candle: enlightenment
birds flying: good news
cat: deceit

Astrology

stars grouped together forming constellations

These groups of stars form what we know to be our horoscopes

Nihilism
Nihilism is a school of thought that questions the validity of human belief systems and values. It refers to the belief that “nothing can be known or communicated”. It is considered to be very pessimistic. It is often associated with Friedrich Nietzche who believed Nihilism would completely corrupt and destroy all human values and moral codes and eventually lead to some sort of great human crisis. Nihilism was a theme often explored by artists, writers, and philosophers during the 20th century. (Pratt 1)

Friedrich Nietzche
Existential Nihilism is a strand of Nihilism that addresses the ways that humans find meaning in life. In Existential Nihilism, it is believed that there is no inherent meaning in life. Instead, humans are forced to make meaning with out ever having the true meaning of life revealed to them. This is often compared to the story of Sisyphus that we have discussed in class. Nihilists saw the human condition as being similar to Sisyphus’ fate. (Pratt 3)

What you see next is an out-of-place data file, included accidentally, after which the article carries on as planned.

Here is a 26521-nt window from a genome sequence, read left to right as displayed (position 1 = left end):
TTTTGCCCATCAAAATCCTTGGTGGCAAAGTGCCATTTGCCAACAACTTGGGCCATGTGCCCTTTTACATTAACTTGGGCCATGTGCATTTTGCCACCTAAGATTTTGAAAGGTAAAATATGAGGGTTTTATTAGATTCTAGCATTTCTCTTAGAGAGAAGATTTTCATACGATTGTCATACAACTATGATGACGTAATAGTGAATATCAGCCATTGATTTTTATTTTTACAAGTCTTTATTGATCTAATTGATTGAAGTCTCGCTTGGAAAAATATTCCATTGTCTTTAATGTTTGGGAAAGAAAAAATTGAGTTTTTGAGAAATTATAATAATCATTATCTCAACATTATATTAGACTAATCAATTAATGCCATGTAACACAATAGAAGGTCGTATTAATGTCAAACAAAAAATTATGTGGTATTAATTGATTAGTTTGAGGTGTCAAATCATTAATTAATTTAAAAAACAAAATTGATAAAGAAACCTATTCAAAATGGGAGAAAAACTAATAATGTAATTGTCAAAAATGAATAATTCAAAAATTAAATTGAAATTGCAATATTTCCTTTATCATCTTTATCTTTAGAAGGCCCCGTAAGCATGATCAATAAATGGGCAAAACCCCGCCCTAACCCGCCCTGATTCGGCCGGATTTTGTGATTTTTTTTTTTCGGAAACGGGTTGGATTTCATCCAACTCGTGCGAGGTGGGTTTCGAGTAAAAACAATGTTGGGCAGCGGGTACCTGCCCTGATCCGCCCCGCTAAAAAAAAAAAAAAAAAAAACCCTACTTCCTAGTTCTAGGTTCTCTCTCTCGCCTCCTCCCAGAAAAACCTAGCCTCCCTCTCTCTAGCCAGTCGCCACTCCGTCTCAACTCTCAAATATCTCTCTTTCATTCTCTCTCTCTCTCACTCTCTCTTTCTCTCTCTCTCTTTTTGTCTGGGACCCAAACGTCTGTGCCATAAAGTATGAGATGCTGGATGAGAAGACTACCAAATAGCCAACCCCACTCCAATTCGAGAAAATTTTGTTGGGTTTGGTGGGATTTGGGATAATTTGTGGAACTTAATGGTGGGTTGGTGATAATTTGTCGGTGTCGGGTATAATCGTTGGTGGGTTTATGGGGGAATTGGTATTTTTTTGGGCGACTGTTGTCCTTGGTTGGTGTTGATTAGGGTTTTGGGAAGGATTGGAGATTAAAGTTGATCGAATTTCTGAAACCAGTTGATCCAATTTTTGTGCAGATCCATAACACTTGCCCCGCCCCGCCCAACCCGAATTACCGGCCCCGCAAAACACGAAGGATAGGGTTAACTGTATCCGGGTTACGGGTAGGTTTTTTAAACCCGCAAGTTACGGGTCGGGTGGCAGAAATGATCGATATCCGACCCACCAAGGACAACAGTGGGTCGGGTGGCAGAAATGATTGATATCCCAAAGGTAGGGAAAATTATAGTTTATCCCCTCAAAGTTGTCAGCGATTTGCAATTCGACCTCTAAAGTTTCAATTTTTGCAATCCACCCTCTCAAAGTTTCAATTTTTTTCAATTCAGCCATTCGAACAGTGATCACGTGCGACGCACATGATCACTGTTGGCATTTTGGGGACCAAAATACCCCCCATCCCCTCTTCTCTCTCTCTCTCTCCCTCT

Solipsism refers to the belief that one’s own reality is the only thing that is real. This means that everything we interact with is a construct of our mind and contributes to our consciousness. The people and objects that we are surrounded by exist only to us and are created by ourselves, for ourselves, in our minds. A Solipsist would believe that he/she is the only mind in the world. As a result, he/she can only understand language as it applies to his/herself and cannot imagine how words could be applied to another being. (Thornton 1)

Solipsism
In Solipsism, any meaning that could be found in life could only come from one’s own mind, as it is the only thing that exists. According to Solipsism, life is meaningless as nothing is real except for that which exists within the Solipsist’s mind. In order for there to be meaning in human existence from an external source, there would have to be other people or a higher power to create it, but these do not exist in Solipsism. (Thornton 7)

Acosmism is the belief that God is the only real and true being and nothing else really exists. It also refers to the belief that nothing can exist outside of God. The phrase “Everything is God” comes from this school of thought.

Acosmism